Don’t let bad website designers hide all the good stuff

Ever been in the situation where you’ve missed some valuable information because you didn’t realise there was something on the other side of the paper? Or the second page was missing? Or even that two pages were stuck together? It happens.

There’s even more of a risk of this happening on a website, because there’s no equivalent physical presence. Visitors don’t know if your site has 10 pages or 10,000. So you must make sure that you guide them through everything that’s there, step by step. Unfortunately, many gimmicks used by thoughtless website designers seem to have no function other than to hide material. Why do we let this happen?

Here are some examples. “Tabs” on a product page. Just what is going on here? You see a box labelled “Description”, and then there’s a description of a product. You read that section. And you scroll on. What you didn’t notice (or did notice, but have already forgotten) is that next to where it said “Description” were little “tabs” saying “Specs”, “Applications”, etc. If you went back up and clicked on these, the description would slide out of the way and be replaced by other valuable information …which for no discernible reason, was hidden by default. This makes no sense. Is someone trying to save on pixels or something?

Then there are slideshows. You see a picture of a blue widget, and you think: “OK, this website (or this page) is about blue widgets”. And based on that, you either scroll down or leave. Ah, but if only you’d hung around for another five seconds! Then you’d have seen the picture of a blue widget fade into a red widget, and you’d have realised that there was more to this website (or this page) than blue widgets. But nobody stays that long. And all that expensive effort involved in getting someone to your site was wasted.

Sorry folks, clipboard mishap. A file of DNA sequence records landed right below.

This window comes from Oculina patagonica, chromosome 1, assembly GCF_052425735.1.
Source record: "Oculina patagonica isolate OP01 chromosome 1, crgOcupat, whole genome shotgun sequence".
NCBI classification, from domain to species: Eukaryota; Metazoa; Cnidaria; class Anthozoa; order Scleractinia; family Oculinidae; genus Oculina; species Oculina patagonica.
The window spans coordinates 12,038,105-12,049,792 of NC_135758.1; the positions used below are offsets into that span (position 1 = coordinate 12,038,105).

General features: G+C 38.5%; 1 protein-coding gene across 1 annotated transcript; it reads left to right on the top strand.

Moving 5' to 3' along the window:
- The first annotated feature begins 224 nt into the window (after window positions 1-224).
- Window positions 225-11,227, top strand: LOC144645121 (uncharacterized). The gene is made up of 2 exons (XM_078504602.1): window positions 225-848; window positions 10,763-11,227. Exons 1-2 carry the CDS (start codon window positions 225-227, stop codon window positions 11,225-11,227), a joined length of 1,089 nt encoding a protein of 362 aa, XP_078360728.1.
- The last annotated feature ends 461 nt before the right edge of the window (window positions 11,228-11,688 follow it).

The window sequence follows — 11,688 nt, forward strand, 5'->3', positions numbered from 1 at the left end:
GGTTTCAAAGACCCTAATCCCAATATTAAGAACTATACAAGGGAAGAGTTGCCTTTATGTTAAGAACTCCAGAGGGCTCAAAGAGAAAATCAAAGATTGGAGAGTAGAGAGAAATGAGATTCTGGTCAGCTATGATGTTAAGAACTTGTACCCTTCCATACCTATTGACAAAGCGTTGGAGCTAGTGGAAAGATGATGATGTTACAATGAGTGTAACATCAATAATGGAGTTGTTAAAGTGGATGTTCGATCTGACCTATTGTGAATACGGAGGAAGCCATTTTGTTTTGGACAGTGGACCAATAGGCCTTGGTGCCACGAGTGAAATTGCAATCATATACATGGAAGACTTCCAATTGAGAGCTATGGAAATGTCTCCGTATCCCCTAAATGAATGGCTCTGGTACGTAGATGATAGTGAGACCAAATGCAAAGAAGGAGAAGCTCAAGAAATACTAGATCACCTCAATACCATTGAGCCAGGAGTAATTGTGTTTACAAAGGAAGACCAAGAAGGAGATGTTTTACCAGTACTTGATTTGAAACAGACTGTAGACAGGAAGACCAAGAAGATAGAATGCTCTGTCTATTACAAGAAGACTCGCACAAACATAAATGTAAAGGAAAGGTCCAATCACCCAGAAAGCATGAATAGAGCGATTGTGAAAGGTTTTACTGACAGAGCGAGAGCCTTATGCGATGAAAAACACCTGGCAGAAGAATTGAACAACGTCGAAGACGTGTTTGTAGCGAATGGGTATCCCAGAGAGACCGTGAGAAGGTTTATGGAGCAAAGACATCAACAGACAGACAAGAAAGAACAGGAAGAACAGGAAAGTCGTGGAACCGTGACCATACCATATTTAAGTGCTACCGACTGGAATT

Then there’s the calamity of valuable resources being put in some sidebar which nobody ever sees. Shouldn’t they be part of the main text? I’ve looked at the photo, I’ve read the sales blurb, and now you’re asking me to fill in your enquiry form. Hang on, I need to see some basic technical specifications first. Where are they? Oh, forget this, I think I’ll go somewhere else.

What a tragedy. If only I’d noticed at the start, or scrolled back up to the top of the page now, I might have registered that stuck in the right-hand sidebar where nobody looks were a whole series of sad, neglected PDF datasheet links…

1 thought on “Don’t let bad website designers hide all the good stuff”

  1. Great article, Chris.

    Summed up many of my particular gripes about webshites in one well-written blog.

    Simple lessons for designers to learn….

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